Now open in Downtown LA, the new $140 million Broad Museum houses billionaire Eli Broad's 2,000 piece contemporary art collection (Photo: Hunter Kerhart Photography)
Last week, one of the most anticipated projects in Downtown LA finally opened after almost 4.5 years of construction and delays (click here to see when the Broad first broke ground in 2011). The $140 million Broad contemporary art museum opened its doors to the public on Sept 20th to completely full capacity. Even though the museum will have free admission forever, people still have to register and crowds still have to be controlled to maximize the museum-going experience, so attendees are limited to 400 an hour and a total of 4,000 a day. Demand is so high that tickets have been sold out for pretty much the rest of October and weekend tickets won’t be available until mid-December.
To put quite simply: This is billionaire Eli Broad’s very special baby. His entire 2,000 art piece collection — one of the most significant holdings of postwar and contemporary art in the world — will be housed permanently in this museum and will likely become his most popular legacy he leaves behind as a gift to all Angelenos. The current inaugural exhibition, which lasts until 2016, will feature 250 works by 60 different artists including some you’ve probably heard of like Basquiat, Warhol, Murakami, and Jeff Koons. And maybe some you haven’t heard of before but should get to know like El Anatsui from Nigeria and Yayoi Kusama from Japan.
Filling in one of the last remaining parcels of land along Grand Ave on Bunker Hill, the 120,000 square foot edifice with two levels of gallery space totaling 50,000 square feet (35,000 on the top level and 15,000 on the ground floor) was designed by New York-based Diller Scofidio + Renfro. The building itself is a sculpture of art resembling a honeycomb, and like bees, symbolizes the hard work it takes to build a great urban center. The Broad Museum, combined synergistically together with neighboring MOCA, The Colburn School, Disney Hall and the Music Center, can now be considered one of the greatest cultural meccas in the United States right here in Downtown LA. Now all we need is the Grand Ave Project to break ground and tie everything together.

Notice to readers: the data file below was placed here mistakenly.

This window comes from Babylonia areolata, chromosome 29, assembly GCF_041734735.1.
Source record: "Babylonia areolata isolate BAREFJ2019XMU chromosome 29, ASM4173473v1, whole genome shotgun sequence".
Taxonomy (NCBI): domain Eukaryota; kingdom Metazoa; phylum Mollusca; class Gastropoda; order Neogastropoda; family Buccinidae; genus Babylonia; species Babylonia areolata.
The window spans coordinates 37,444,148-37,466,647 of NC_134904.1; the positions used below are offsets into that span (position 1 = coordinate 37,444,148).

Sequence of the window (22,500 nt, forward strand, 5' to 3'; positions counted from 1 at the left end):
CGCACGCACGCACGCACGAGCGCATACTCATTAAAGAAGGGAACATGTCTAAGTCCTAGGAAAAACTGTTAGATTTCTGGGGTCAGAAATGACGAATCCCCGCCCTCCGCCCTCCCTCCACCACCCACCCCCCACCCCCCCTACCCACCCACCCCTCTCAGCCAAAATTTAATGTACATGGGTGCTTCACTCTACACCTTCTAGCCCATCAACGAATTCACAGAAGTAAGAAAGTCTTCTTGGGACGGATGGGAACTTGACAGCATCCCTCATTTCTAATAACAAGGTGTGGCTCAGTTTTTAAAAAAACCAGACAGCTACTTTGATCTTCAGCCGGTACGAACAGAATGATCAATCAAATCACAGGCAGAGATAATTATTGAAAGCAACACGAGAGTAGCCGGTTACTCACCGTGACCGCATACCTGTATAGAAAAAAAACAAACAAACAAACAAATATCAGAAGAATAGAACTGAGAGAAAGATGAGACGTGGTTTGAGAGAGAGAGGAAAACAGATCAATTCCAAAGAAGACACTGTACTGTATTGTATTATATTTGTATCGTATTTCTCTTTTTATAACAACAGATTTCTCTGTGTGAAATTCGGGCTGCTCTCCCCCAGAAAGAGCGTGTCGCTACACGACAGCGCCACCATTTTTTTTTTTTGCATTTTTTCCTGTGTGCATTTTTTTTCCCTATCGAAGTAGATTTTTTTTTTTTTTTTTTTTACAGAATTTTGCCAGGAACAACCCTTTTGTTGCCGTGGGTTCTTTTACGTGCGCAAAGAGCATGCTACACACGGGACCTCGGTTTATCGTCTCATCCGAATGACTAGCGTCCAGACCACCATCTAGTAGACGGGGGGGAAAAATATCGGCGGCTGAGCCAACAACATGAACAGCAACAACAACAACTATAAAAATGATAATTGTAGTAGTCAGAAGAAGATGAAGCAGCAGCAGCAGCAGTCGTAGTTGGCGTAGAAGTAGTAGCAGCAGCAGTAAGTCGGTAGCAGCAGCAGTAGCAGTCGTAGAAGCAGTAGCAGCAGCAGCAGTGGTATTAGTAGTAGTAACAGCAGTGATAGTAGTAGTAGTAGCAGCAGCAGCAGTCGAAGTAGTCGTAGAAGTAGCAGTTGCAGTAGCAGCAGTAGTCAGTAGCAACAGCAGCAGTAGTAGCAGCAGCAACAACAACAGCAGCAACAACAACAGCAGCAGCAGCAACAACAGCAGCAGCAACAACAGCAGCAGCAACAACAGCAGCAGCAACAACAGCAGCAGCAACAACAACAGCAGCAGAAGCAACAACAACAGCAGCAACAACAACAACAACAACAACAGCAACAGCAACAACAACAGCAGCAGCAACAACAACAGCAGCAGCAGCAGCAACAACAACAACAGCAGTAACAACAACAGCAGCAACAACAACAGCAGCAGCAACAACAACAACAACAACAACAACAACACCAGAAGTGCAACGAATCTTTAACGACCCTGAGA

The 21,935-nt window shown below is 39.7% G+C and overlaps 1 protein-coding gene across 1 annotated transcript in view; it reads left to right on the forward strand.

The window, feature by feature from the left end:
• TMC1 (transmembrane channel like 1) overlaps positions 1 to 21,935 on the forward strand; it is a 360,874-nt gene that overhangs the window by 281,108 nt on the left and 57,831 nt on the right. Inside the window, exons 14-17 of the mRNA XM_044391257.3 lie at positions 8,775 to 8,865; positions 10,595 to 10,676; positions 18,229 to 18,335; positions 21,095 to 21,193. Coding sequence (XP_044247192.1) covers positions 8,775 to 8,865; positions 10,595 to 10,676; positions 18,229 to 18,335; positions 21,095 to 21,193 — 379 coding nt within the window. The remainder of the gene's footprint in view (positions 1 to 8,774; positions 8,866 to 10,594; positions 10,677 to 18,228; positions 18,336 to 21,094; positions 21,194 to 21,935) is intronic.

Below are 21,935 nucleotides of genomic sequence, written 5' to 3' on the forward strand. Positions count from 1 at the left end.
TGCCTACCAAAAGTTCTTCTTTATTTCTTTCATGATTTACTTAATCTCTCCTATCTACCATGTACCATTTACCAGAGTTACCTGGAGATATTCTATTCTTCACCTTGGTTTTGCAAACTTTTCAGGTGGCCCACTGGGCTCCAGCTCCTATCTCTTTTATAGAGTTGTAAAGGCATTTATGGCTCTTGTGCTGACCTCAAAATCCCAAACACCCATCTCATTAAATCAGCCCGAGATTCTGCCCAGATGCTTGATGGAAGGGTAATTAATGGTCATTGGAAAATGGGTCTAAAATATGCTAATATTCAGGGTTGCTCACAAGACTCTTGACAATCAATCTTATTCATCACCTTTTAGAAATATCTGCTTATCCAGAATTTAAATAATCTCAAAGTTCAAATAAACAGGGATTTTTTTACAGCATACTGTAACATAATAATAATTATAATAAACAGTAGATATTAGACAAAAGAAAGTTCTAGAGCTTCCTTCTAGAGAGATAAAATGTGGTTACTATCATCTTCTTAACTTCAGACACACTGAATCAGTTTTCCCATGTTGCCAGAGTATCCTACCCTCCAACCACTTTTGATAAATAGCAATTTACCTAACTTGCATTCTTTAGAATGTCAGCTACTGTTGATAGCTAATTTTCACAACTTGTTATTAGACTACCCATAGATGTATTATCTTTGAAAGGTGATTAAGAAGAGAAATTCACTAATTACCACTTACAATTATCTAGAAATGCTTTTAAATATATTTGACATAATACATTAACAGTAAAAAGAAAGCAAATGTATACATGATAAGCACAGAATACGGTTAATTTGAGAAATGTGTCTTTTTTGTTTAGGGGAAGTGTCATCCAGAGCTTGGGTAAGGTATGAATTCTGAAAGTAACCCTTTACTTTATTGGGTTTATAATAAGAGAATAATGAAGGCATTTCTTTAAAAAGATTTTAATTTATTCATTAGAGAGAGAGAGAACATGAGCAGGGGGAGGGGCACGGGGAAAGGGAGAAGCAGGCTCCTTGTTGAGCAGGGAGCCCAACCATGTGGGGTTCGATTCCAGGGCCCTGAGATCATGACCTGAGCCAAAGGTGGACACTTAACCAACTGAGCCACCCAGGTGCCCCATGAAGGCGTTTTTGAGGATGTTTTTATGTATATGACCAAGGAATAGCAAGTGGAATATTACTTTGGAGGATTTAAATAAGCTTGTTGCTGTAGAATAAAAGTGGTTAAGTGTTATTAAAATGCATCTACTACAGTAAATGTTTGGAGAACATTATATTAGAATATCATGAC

Enjoy a tour of The Broad below.
The Broad southern entrance along Grand Ave near gift shop
The Broad northern entrance along Grand Ave with Urs Fischers’ Untitled 2012 work of a “melting” aluminum cast iron lamppost
Take the 105-foot escalator up to the main top floor gallery level to begin your museum visit
The top main level provides 35,000 square feet of exhibition space with amazing skylights above
All eyes were on Eli Broad as his 2,000 art piece collection museum opens in Los Angeles
Eli Broad speaks with media before his museum opened to the public on Sept 20, 2015
El Anatsui’s Red Block (2010) found aluminum and copper tapestry
A closer view of Red Block’s bottle caps, reused aluminum commercial packaging, and copper wires
Jeff Koons’ Balloon Dog (1994 – 2000) mirror-polished stainless steel
Jeff Koons’ Michael Jackson and Bubbles (1988) porcelain sculpture
Jasper Johns’ Flag (1967) encaustic, oil, and collage on fabric mounted on plywood, three panels
Edward Ruscha’s Norms, La Cienega, on Fire (1964) oil and pencil on canvas
John Baldessari’s Tips for Artists Who Want to Sell (1968) acrylic on canvas
Ellsworth Kelly’s Green Blue Red (1963) and Blue Red (1968) oil on canvas
Kara Walker’s African’t (1996) cut paper on wall
Charles Ray’s Fall ’91 (1992) mixed media
Robert Therrien’s Under the Table (1994)
Damien Hirst’s Away from the Flock (1994) sheep suspended in formaldehyde
Keith Haring’s Red Room (1988) acrylic on canvas
Jean-Michel Basquiat’s Eyes and Eggs (1983) acrylic, oil stick, and paper collage on cotton drop cloth with metal hinges
John Ahearn’s Raymond and Toby (1989) oil on fiberglass
Making our way back down to the ground level, one can peer inside “the Vault,” which holds the permanent collection in the middle of the building
The Oculus Hall: In case you were wondering what is behind the building’s oculus
Back on the ground level, explore the 15,000 square foot gallery starting with Goshka Macuga’s Death of Marxism, Women of All Lands Unite (2013) wool tapestry
Takashi Murakami’s DOB in the Strange Forest (1999)
Ending the tour with Yayoi Kusama’s Infinity Mirrored Room — The Souls of Millions of Light Years Away (2013)